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That's another fine TARDIS you got me into Stanley

« Reply #5 on: September 25, 2018, 08:56:33 AM »

Having lived in a building full of junkies, and even on several occasions eaten dinner in a crack den, I would sat that with the (major) exception of diseases caused by sharing needles, junkies are less likely to get diseases that clean people. They tend to spend most of the day asleep, not going out, not doing anything to bring them into contact with sick people. At one point there were nine junky males in the building, only one ever had a female visitor and she was his sister. I don't think any were gay, and was fairly sure none ever had any sexual contact while living there (too stoned to care about sex, most of the time).

If I was still living in those conditions, I think I would try to get as many as possible to mention in their will that I get first option on their kidneys, then wait for the drugs to knock them off.
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Whoever said "God does not make mistakes" has obviously never seen the complete bog up he made of my kidneys!
Paul
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That's another fine TARDIS you got me into Stanley

« Reply #6 on: September 25, 2018, 09:01:11 AM »

Rereading my last post I realise that it might get slightly misinterpreted: When I said "I don't think any were gay" I meant that as evidence (since they had no female visitors) that they probably did not have a sex life. I was NOT trying to infer that gay men are more likely to carry diseases.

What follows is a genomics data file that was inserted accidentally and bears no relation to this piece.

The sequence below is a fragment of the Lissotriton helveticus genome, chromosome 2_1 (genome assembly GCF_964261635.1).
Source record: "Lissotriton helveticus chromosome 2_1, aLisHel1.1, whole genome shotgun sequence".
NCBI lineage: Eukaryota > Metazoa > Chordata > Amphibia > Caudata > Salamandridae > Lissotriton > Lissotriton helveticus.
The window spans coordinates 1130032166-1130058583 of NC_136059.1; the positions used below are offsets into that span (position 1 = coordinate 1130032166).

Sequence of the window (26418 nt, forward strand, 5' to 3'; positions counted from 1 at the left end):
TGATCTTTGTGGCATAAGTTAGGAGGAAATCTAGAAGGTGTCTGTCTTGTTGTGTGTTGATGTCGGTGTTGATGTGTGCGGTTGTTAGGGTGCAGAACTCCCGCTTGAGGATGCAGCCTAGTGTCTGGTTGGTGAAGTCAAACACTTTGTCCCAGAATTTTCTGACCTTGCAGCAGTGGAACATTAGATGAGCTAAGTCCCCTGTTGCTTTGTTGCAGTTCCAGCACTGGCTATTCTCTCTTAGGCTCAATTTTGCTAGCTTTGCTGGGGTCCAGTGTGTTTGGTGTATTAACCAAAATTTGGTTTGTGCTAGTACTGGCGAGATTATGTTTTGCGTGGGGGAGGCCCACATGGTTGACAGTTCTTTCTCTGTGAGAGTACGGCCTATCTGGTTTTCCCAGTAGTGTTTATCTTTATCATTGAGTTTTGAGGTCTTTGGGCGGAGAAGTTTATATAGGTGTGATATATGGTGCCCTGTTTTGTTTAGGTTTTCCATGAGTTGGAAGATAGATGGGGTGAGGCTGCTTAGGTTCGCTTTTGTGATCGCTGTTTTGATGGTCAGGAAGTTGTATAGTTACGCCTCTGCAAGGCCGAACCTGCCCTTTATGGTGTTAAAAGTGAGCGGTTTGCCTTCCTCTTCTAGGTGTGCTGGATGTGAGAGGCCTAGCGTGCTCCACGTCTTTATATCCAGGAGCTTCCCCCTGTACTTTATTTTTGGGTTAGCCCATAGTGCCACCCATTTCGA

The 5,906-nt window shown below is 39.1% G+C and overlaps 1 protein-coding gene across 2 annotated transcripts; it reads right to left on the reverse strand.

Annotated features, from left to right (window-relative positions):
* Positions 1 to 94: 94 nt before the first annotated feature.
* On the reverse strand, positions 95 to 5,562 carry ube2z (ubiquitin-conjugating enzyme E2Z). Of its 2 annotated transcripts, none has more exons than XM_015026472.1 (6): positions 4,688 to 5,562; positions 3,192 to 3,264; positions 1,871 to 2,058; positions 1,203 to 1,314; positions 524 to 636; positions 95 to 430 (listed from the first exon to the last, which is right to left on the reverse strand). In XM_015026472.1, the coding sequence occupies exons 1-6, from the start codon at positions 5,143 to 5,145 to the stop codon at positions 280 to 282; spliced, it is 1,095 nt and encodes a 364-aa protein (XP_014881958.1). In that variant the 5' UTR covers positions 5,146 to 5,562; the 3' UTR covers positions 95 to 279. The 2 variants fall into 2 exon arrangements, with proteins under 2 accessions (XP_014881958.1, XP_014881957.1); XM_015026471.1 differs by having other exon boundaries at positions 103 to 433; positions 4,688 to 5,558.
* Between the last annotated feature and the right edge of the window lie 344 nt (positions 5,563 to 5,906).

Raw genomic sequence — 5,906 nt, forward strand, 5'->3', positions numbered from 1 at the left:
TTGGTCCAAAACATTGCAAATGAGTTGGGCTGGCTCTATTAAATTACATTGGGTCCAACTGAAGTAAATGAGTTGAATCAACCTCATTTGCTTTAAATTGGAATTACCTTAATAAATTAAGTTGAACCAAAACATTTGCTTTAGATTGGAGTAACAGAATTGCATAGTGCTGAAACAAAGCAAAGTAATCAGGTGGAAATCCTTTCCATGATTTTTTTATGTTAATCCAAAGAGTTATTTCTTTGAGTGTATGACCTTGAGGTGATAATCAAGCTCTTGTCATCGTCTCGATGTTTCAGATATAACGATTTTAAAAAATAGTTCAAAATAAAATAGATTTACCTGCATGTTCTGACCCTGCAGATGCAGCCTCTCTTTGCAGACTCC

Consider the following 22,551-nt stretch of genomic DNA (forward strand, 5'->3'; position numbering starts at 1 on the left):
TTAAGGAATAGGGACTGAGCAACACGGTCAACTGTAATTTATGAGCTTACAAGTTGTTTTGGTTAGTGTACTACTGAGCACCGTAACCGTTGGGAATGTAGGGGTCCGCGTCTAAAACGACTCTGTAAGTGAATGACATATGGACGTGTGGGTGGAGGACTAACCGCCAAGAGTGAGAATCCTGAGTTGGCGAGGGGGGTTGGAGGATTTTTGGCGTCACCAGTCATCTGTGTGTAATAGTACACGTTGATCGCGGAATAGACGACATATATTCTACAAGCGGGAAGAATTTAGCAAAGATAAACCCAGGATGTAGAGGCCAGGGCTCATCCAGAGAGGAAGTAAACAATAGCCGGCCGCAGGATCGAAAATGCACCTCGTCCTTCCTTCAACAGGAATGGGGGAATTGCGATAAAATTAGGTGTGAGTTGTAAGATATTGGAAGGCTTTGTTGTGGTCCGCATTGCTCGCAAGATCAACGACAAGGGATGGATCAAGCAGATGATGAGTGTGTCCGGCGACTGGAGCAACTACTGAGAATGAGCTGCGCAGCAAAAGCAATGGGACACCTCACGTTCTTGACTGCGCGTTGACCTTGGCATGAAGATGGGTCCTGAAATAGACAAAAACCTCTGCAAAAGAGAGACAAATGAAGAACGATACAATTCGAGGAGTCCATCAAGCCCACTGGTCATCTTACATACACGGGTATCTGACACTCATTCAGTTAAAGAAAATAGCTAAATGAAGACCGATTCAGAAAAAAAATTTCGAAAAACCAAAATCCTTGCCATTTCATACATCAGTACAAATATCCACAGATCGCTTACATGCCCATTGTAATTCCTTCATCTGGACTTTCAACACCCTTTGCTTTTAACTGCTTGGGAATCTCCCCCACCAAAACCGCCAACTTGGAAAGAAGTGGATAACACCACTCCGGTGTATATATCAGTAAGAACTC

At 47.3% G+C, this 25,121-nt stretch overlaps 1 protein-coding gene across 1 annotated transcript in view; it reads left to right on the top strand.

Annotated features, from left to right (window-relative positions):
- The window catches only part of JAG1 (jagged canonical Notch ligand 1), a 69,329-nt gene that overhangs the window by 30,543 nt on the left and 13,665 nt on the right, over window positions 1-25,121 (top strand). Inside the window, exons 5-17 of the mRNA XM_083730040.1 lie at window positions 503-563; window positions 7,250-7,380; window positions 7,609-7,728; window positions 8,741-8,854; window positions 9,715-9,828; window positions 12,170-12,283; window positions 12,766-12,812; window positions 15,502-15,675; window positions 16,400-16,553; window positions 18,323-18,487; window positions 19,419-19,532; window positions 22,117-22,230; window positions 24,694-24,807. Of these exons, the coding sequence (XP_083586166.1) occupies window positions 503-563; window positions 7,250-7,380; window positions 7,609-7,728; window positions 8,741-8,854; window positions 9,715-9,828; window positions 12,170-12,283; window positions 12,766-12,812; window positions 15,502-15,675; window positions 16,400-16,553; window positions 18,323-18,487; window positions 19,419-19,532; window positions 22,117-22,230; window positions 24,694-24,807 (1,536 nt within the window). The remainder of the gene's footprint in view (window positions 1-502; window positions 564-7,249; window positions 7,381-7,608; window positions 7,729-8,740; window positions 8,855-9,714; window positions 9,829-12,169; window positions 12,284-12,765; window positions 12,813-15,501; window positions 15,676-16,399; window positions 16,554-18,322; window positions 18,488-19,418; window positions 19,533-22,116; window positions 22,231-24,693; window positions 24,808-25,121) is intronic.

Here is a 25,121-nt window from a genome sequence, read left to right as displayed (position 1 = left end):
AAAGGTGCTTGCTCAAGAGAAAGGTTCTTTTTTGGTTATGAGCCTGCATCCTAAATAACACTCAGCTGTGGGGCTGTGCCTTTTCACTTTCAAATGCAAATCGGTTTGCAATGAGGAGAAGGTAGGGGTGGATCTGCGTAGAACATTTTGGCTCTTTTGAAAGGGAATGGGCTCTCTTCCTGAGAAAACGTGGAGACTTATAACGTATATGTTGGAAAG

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Whoever said "God does not make mistakes" has obviously never seen the complete bog up he made of my kidneys!
MooseMom
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« Reply #7 on: September 25, 2018, 01:04:18 PM »

I was like you, Moosemom, thinking ew! Drug overdose people might carry diseases. But my nephrologist was not so dismissive and pointed out that opioid overdoses happen (often) in otherwise young and healthy people. Donor testing has improved and the risk of a false negative test for HIV is very low. Thankfully I'm getting my sister--in-law's kidney in a month and her only vice is wearing killer shoes! Maybe I'll develop a taste for high heels!

Just to be clear, I am not sure how to feel about this because on the one hand, I'm very glad to hear that the list is shrinking because there are more donors, but on the other hand, there are more donors because of the opioid crisis, and this is so very sad. 

And yes, your neph is right, again, sadly.  That so many otherwise healthy young people are dying in this way instead of getting to live a full life, well,  :'(
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"Eggs are so inadequate, don't you think?  I mean, they ought to be able to become anything, but instead you always get a chicken.  Or a duck.  Or whatever they're programmed to be.  You never get anything interesting, like regret, or the middle of last week."
Simon Dog
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« Reply #8 on: September 26, 2018, 04:08:18 PM »

Quote
Donor testing has improved and the risk of a false negative test for HIV is very low.
NAT (nucleic acid testing) can detect HIV within a few days of exposure, whereas the old test is weeks or months.
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enginist
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« Reply #9 on: December 01, 2018, 10:30:11 PM »

I'd take a high-risk kidney any day.  More people die every year from an overdose--about 70,000--than from kidney disease--about 50 or 60,000.  Sometimes the families of an overdose victim won't make the organs available for transplant.